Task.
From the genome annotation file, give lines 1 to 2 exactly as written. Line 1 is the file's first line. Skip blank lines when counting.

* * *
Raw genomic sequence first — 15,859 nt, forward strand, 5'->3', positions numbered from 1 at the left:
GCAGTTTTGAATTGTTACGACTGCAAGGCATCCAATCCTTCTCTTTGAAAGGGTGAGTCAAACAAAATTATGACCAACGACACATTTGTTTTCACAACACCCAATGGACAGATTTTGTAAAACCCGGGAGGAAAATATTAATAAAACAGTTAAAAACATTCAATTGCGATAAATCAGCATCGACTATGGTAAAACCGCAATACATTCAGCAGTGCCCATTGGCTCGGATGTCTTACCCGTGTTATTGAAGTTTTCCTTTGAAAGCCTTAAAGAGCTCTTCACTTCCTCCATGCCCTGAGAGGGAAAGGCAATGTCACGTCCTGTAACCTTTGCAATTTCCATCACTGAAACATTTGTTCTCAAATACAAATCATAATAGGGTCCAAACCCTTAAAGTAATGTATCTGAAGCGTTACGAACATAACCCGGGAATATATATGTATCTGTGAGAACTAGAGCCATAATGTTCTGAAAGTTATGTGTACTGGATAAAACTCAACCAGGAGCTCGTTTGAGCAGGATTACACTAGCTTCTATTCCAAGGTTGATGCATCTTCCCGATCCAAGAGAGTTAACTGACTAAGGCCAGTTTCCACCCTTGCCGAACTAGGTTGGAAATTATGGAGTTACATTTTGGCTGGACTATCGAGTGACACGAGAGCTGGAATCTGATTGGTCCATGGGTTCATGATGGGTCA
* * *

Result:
Raw genomic sequence first — 15,859 nt, forward strand, 5'->3', positions numbered from 1 at the left:
GCAGTTTTGAATTGTTACGACTGCAAGGCATCCAATCCTTCTCTTTGAAAGGGTGAGTCAAACAAAATTATGACCAACGACACATTTGTTTTCACAACACCCAATGGACAGATTTTGTAAAACCCGGGAGGAAAATATTAATAAAACAGTTAAAAACATTCAATTGCGATAAATCAGCATCGACTATGGTAAAACCGCAATACATTCAGCAGTGCCCATTGGCTCGGATGTCTTACCCGTGTTATTGAAGTTTTCCTTTGAAAGCCTTAAAGAGCTCTTCACTTCCTCCATGCCCTGAGAGGGAAAGGCAATGTCACGTCCTGTAACCTTTGCAATTTCCATCACTGAAACATTTGTTCTCAAATACAAATCATAATAGGGTCCAAACCCTTAAAGTAATGTATCTGAAGCGTTACGAACATAACCCGGGAATATATATGTATCTGTGAGAACTAGAGCCATAATGTTCTGAAAGTTATGTGTACTGGATAAAACTCAACCAGGAGCTCGTTTGAGCAGGATTACACTAGCTTCTATTCCAAGGTTGATGCATCTTCCCGATCCAAGAGAGTTAACTGACTAAGGCCAGTTTCCACCCTTGCCGAACTAGGTTGGAAATTATGGAGTTACATTTTGGCTGGACTATCGAGTGACACGAGAGCTGGAATCTGATTGGTCCATGGGTTCATGATGGGTCA